Research on this subject reveals that bullying is more frequent in the service sector, especially in health, public service, education, and financial services [54,70]. Leymann argues as well that the most common bullying occurs in health, especially among nurses, due to work overload and to the double supervision they receive (by doctors and chief nurses), breaking the Unity of Command Principle [58]. Supporting this argument, Yildirim and Yildirim evidence that 87% of nurses in Turkey are submitted to some form of bullying, especially those in the public sector [93].

High bureaucracy, existence of very strict norms, and high level of job security generate a pertinent environment for the development of bullying, as this environment makes the bully invisible and the victim less likely to resign [23]. In this sense, Zapf et al. offer a summary of European studies concluding that in the public sector—public service, health, education, and public assistance—the prevalence of bullying is higher than in the private sector [10]. A similar conclusion is obtained by Hoel and Cooper in the United Kingdom [55], who illustrates a higher incidence of bullying in public services such as education or correctional assistance, and a lower prevalence in the retail market and in the industrial sector. Likewise, Soares’ research shows that 4.4% of the employees in Public Health and Education Services are bullied by their patients or students [94].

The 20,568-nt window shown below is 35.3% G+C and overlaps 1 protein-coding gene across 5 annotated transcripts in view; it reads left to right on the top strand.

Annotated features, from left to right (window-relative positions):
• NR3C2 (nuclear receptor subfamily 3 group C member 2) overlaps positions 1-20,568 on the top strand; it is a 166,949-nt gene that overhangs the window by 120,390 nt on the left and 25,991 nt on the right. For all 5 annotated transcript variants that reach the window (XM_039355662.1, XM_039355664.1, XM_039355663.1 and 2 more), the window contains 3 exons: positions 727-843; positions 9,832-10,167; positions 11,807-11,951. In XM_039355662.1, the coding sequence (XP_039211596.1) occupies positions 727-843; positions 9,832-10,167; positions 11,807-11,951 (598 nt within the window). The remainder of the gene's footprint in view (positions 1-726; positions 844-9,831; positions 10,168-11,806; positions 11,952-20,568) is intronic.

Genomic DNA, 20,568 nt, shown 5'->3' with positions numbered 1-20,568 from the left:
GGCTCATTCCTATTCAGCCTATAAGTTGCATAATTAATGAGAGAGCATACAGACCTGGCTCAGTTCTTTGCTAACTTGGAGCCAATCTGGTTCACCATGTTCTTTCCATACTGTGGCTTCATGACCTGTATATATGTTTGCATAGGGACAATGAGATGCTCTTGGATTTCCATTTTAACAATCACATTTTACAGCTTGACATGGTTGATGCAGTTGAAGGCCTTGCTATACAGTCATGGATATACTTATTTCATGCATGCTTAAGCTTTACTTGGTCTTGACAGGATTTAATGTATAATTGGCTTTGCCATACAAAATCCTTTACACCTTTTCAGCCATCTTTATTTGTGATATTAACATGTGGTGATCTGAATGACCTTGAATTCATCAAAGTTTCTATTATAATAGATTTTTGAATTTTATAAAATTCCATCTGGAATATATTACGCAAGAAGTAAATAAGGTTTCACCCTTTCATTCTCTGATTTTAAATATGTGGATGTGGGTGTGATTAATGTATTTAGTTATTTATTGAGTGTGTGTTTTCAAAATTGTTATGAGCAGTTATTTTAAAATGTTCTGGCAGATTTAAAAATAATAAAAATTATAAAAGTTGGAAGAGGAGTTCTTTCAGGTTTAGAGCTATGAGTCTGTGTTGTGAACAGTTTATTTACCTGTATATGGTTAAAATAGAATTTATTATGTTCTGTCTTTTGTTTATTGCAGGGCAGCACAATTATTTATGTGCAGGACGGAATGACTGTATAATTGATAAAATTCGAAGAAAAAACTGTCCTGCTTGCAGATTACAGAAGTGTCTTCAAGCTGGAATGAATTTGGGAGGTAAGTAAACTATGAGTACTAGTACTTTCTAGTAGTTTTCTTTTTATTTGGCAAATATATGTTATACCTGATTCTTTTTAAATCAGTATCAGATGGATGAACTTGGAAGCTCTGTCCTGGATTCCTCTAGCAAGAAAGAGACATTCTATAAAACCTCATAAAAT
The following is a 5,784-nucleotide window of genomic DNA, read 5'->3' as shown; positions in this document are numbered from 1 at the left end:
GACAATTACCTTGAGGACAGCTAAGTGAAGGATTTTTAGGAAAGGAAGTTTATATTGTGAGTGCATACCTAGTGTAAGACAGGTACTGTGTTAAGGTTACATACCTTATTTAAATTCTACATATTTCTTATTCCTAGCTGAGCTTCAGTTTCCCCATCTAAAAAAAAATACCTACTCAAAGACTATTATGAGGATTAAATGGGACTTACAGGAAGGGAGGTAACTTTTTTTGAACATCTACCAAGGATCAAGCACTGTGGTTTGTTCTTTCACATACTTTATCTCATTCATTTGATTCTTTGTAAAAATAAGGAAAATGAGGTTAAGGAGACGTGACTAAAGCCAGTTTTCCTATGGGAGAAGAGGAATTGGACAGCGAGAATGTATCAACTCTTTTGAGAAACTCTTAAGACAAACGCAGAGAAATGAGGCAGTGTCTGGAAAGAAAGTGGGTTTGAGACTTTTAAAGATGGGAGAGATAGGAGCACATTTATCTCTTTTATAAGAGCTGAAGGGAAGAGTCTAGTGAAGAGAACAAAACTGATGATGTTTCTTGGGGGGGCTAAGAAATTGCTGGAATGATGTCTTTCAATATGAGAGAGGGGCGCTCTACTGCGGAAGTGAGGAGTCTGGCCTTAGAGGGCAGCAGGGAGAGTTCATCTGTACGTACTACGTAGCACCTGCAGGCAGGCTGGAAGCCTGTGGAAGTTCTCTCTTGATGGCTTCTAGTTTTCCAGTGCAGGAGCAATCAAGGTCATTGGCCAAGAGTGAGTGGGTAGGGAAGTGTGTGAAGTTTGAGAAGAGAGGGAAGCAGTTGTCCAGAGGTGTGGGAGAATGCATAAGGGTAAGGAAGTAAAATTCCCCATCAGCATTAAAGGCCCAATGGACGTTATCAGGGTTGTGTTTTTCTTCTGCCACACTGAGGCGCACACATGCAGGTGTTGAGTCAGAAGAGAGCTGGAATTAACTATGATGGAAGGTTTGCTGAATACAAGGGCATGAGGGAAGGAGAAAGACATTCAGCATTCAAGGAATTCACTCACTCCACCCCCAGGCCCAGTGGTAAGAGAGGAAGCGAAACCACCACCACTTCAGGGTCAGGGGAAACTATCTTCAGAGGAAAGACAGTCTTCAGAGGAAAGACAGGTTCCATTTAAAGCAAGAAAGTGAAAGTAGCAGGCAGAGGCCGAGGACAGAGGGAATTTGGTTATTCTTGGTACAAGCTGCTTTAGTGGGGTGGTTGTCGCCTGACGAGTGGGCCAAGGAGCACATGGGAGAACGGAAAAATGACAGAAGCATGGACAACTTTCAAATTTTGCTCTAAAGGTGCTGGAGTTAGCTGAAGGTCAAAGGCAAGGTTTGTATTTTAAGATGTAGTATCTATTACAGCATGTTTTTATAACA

LaVan, Katz and Jedel consider that public sector employees are dissimilar in their employment relationships, which may lead to a distinct form of workplace bullying [14]. Although there are some studies that suggest that bullying may be greater in public sector [10,23,55,95], LaVan, Katz and Jedel think that this actually happens because many public sector jobs have a great deal of emotional labor rather than instrumental roles [10,14,96]. Public sector employees are likely to have a special type of employment status in that they are typically protected by civil service rules and regulations, may well have unions representing them and internal grievance procedures, and/or are likely to be covered by statutes that provide for protection against retaliation for whistle blowing.

2. Methods

2.1. Hypothesis for Modeling Workplace Bullying among Managers

As indicated in the introduction, the object of the present investigation is to examine certain determinant factors that seem to be related to the appearance of workplace bullying among managers. In this sense, the prevalence of this deleterious experience is expected to be higher among lower-status professional employees, as there is a reverse relation between the possibility of being a victim and the position in the organization [66]. Therefore, managers should have a perception of bullying lower than those employees with no managerial responsibilities. In this regard, Salin’s research, with a sample of professional employees, reveals that only 2.0% of managers have experimented bullying, while 17.5% of employees have suffered it in the last 12 months [23]. However, these results are not decisive, as other empirical studies point out that the ratio of bullying victims happens to be similar among employees, middle, and senior managers [26,35].